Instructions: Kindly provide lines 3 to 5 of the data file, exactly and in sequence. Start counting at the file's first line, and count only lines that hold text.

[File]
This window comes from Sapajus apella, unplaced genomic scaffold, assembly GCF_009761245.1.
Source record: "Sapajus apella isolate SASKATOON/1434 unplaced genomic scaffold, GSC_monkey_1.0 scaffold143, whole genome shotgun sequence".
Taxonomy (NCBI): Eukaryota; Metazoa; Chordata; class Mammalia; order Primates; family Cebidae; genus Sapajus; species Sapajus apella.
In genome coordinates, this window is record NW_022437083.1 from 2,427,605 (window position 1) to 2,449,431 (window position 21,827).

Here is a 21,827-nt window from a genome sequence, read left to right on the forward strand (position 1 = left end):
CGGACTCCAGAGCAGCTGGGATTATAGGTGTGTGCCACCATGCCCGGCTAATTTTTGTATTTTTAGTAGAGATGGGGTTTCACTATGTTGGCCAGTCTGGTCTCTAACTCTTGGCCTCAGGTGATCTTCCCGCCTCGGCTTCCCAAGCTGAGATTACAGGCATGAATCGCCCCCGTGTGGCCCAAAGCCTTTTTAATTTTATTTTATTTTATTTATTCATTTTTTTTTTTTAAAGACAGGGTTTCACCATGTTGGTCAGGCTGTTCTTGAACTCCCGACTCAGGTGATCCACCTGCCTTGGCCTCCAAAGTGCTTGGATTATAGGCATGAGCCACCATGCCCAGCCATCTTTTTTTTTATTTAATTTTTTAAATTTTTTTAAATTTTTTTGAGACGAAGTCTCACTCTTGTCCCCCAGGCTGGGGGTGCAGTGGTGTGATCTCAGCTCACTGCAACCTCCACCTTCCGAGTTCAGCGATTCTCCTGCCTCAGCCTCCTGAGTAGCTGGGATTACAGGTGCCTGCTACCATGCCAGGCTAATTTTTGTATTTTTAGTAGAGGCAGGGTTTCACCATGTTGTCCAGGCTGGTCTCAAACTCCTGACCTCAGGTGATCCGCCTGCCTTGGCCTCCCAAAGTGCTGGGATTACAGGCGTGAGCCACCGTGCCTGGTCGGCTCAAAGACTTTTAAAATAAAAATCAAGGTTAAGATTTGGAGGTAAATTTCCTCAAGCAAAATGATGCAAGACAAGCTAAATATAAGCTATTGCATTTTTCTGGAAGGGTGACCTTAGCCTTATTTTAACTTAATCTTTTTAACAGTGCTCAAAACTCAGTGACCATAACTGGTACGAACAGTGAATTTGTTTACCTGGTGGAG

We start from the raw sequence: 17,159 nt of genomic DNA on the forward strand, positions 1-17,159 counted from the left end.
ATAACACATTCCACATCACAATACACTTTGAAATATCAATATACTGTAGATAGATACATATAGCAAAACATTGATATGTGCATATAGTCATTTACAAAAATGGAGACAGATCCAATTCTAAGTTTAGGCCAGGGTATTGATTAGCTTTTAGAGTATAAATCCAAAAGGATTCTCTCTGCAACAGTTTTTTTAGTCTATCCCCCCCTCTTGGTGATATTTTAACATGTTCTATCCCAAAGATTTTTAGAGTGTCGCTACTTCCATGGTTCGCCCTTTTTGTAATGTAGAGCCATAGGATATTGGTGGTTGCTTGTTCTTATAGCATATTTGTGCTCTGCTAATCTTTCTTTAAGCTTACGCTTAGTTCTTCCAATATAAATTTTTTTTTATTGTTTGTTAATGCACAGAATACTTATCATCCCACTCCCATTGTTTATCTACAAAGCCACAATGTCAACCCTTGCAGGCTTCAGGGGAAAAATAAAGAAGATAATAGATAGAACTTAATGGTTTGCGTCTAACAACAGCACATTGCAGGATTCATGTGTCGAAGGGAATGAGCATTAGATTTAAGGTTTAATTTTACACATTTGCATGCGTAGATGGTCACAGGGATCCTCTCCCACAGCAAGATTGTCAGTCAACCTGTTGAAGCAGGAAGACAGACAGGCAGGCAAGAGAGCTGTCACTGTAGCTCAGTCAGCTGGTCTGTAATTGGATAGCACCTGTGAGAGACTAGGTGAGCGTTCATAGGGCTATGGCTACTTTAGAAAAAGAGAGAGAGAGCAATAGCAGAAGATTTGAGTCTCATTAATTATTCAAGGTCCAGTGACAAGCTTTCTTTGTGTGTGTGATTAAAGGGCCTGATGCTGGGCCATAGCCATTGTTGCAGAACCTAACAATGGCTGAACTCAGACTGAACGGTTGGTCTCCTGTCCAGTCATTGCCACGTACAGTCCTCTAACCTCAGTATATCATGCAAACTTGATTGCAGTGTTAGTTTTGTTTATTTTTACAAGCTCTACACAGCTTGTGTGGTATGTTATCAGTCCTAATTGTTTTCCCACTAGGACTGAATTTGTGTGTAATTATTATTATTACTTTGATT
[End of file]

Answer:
Taxonomy (NCBI): Eukaryota; Metazoa; Chordata; class Mammalia; order Primates; family Cebidae; genus Sapajus; species Sapajus apella.
In genome coordinates, this window is record NW_022437083.1 from 2,427,605 (window position 1) to 2,449,431 (window position 21,827).

Here is a 21,827-nt window from a genome sequence, read left to right on the forward strand (position 1 = left end):